This is not a recipe book and the recipes that do appear are there as a reference point rather than something that you would wish to use to cook from.

I liked this book very much it is well written by someone who clearly knows their subject and I learnt a lot it and is a must have I would say for anyone that wishes to appreciate that great tradition behind the myriad of dishes that the world now calls Curry.
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By 101 on 18 Dec 2006
Format: Paperback Verified Purchase
about the history of curry and its influences from adventurers and invaders and how in turn it has influenced the food around the world.
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3 of 5 people found the following review helpful By Miran Ali VINE VOICE on 20 Oct 2009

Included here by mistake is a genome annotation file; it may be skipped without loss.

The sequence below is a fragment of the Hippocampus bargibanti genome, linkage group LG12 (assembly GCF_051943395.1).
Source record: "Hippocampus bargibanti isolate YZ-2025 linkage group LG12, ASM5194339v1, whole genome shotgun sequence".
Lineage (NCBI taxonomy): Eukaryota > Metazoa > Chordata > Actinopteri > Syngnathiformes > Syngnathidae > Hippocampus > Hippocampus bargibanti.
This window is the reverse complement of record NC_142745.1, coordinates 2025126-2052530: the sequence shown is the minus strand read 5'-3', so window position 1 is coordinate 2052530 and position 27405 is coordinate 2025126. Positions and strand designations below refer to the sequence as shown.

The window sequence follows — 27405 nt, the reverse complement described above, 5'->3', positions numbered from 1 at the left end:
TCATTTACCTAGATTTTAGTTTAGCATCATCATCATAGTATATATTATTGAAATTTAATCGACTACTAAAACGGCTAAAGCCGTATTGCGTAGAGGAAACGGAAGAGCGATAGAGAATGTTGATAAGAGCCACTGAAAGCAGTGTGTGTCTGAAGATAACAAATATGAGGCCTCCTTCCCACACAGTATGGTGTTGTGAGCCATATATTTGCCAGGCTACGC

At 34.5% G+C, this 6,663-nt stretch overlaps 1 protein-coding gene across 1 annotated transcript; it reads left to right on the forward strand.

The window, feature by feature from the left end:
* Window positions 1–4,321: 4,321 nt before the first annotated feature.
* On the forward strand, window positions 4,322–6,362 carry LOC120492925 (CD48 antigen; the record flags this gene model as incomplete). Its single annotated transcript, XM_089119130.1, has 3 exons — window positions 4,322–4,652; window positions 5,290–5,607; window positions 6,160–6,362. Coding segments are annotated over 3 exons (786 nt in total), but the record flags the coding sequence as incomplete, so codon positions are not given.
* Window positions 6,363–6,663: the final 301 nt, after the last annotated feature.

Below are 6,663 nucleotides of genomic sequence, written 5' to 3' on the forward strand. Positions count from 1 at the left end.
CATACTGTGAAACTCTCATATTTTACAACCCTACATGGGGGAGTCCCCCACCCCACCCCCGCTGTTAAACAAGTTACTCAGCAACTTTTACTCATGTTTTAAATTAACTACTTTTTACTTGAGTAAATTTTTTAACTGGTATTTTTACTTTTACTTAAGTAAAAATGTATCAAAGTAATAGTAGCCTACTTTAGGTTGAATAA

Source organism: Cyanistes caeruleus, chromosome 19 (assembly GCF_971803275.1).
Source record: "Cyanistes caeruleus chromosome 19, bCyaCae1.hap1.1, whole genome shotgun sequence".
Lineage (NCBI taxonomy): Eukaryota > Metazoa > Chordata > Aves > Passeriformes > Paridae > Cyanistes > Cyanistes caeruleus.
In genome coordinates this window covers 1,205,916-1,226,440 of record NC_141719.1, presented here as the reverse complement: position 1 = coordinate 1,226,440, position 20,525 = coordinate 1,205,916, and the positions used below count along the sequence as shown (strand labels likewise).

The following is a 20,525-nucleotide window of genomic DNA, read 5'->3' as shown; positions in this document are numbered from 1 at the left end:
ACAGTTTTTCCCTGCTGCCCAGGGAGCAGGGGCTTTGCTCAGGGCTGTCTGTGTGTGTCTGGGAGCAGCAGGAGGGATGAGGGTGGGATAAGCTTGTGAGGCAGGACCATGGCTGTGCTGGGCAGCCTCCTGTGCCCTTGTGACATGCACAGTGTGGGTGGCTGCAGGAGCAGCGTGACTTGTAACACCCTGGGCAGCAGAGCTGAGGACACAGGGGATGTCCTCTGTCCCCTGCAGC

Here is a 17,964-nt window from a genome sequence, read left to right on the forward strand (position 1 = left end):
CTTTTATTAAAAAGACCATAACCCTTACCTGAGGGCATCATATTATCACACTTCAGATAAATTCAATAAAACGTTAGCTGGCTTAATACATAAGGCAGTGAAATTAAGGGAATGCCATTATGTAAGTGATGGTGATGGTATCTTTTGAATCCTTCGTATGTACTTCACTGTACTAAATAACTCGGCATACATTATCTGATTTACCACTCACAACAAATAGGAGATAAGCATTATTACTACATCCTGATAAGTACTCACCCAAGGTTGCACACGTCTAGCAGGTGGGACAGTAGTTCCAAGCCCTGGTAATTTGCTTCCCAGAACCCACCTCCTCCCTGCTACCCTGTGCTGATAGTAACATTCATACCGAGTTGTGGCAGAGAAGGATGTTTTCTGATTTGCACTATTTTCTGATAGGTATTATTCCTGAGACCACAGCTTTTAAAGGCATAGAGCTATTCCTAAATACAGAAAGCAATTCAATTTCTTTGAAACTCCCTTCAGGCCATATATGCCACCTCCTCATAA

Format: Paperback Verified Purchase
This is just the kind of book that's serialised in the Sunday Times.

A potted history of India following the development of its culture and cuisine, hilariously brief in many parts.

Rather than being a history of Indian cooking, it is more a history of the inrtoduction of Indian cuisine in English culture and the acceptance and development of Indian restaurant in England.

Yes, the author does look into the evolution of the various schools of gastronomy in India, but it is all leading up to the focus on England and it's food culture. In all fairness the many interesting vignettes she comes up with, are quite interesting, but a history it is not.

The recipes are interesting and I am sure to try them.

Do not read this, expecting a serious history of Indian food.